Exhibition games may be meaningless, but they still present a small measure of reality. Raiders fans saw Amari Cooper’s talent and Derek Carr’s growth. They heard the pop of the offensive line as it created running room for Latavius Murray. They felt the sting of the defense holding the other guys to three points.
This week, the Raiders whooped and laughed when they returned to practice. They exhorted each other in warmups, turned up the intensity in one-on-one drills, joked among each other in the post-practice cool-down.
New coaches, new players, new enthusiasm created hope at the beginning of the season. Last Friday night, they turned their belief into a public record. Now they have a sliver of accomplishment. Energy has created substance that has created new energy.
The quality of the work was stronger following the day off. So that’s what we’re looking for.
Jack Del Rio, Raiders coach
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“I thought we came back from time off today as well as we have in camp, coming back with focus,” Raiders coach Jack Del Rio said after Tuesday’s workout. “The quality of the work was stronger following the day off. So that’s what we’re looking for.”
The Raiders haven’t made the playoffs since 2002, but they changed their attitude when they hired Del Rio. Then Del Rio changed it some more when he hired an up-tempo offensive coordinator in Bill Musgrave and a fiery defensive coordinator in Ken Norton Jr.
Free-agent signings improved the team just about everywhere. The Raiders got better along the offensive line, at wide receiver, in the defensive line, at linebacker, in the secondary – and in its mentality, with a pickup that brought in a winning sensibility as well as a new starter at weak inside linebacker.
Malcolm Smith filled both of those holes in the Raiders’ roster, having played in the past two Super Bowls as a member of the Seattle Seahawks and winning the MVP trophy in the first of them.
As a free agent, Smith had his options in the offseason. He picked the Raiders as “a team on the rise,” he said, and he has a few thoughts on what they need to do to elevate.
“I think the championship mentality has to happen every day,” Smith said. “You’re not going to get to January and say, ‘OK, now it’s time to turn it on.’ It has to be something to be instilled in us now.”
Smith’s talk of playing in January might jar observers of the Oakland franchise that has undergone 13 years of demoralization. But for Smith, winning is the only reality he knows, having spent eight of his past nine years playing under Norton and Pete Carroll, first at USC and then Seattle.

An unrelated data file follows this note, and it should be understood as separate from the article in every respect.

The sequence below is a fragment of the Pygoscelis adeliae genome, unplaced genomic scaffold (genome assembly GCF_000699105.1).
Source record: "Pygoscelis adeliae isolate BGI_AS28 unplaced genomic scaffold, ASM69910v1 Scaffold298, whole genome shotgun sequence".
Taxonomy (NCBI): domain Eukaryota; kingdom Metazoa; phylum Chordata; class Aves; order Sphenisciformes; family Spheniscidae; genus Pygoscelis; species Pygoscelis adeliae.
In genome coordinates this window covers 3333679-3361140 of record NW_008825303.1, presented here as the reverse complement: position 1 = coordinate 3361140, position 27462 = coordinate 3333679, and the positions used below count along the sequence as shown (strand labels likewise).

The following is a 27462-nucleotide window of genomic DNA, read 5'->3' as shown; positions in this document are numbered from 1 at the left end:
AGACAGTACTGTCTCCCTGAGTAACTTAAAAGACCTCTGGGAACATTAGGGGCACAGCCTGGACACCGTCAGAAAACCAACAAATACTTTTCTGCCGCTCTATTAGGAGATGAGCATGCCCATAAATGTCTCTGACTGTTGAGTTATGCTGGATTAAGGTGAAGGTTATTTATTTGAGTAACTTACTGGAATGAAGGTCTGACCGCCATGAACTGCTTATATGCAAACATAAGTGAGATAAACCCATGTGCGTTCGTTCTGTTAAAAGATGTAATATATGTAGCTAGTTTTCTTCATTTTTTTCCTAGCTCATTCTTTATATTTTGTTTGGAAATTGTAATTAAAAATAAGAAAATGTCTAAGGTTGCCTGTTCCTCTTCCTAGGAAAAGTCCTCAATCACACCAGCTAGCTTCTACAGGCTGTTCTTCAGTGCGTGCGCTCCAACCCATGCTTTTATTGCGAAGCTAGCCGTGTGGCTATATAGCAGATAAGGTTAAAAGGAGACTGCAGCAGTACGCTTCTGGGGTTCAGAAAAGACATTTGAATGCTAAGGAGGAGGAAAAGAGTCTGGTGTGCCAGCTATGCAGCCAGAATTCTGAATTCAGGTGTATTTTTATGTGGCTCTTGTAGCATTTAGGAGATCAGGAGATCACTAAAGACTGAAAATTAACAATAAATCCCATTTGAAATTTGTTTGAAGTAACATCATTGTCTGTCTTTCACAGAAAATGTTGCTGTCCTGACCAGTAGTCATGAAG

Eight years with those guys at those places gave him insight into the mindset of a winner.
“It’s a daily intensity that turns into a confidence and a kind of swagger that develops where you can go into a game and not be tense,” Smith said. “You can relax a little bit and kind of let it flow, let it rip. It’s something that Jack also talks about. We want the hard day to be here so we can get out there on Sundays and things kind of happen smoothly and easily for us.”
Smith said that after spring workouts and three weeks of training camp, he sees the inner game of winning taking hold with the Raiders.
“I’m not used to too much different,” Smith said. “I’m sure for some guys it’s hard to believe you can be good when you haven’t been good. It’s just a daily process.”
The team looked smooth and relaxed Friday night, in a small success that increased expectations.
We’ve shown we can be good. How consistently can we be good? That’s something we’re working towards, and we’ll see throughout the year.
Malcolm Smith, Raiders linebacker
On Saturday night, the Raiders go on the road to play the Minnesota Vikings, with two more exhibitions to follow before they open the regular season Sept. 13 at home against the Cincinnati Bengals.
“Now the pressure kind of gets on us,” Smith said. “We’ve shown we can be good. How consistently can we be good? That’s something we’re working towards, and we’ll see throughout the year.”
Smith, 26, a four-year NFL veteran, knows there will be losses and adversity. But he sees the Raiders as a work in progress, “working on getting to a special place.”
The Raiders so far have demonstrated attitude and energy that can get them to the postseason. When they put themselves on display for the first time this preseason last week against the Rams, they did more than just win a game. They looked good winning it.
The coach liked what he saw, but he wants to keep the early success in perspective.
“We feel good about who we are and where we’re headed and how we’re going to do things, and how we’re going to do it together, for each other,” Del Rio said. “Beyond that, we’re just going to keep grinding, keep working at it, try to improve, recognizing where we are now. We’re at the bottom of this mountain. We’ve got a long climb ahead of us, a lot of work to do.”
Del Rio does not want the Raiders at this stage to get too caught up in results. But the one they got Friday night showed the Raiders have advanced out of the conceptual stage.
When it comes to them being a vastly improved team, they are for real.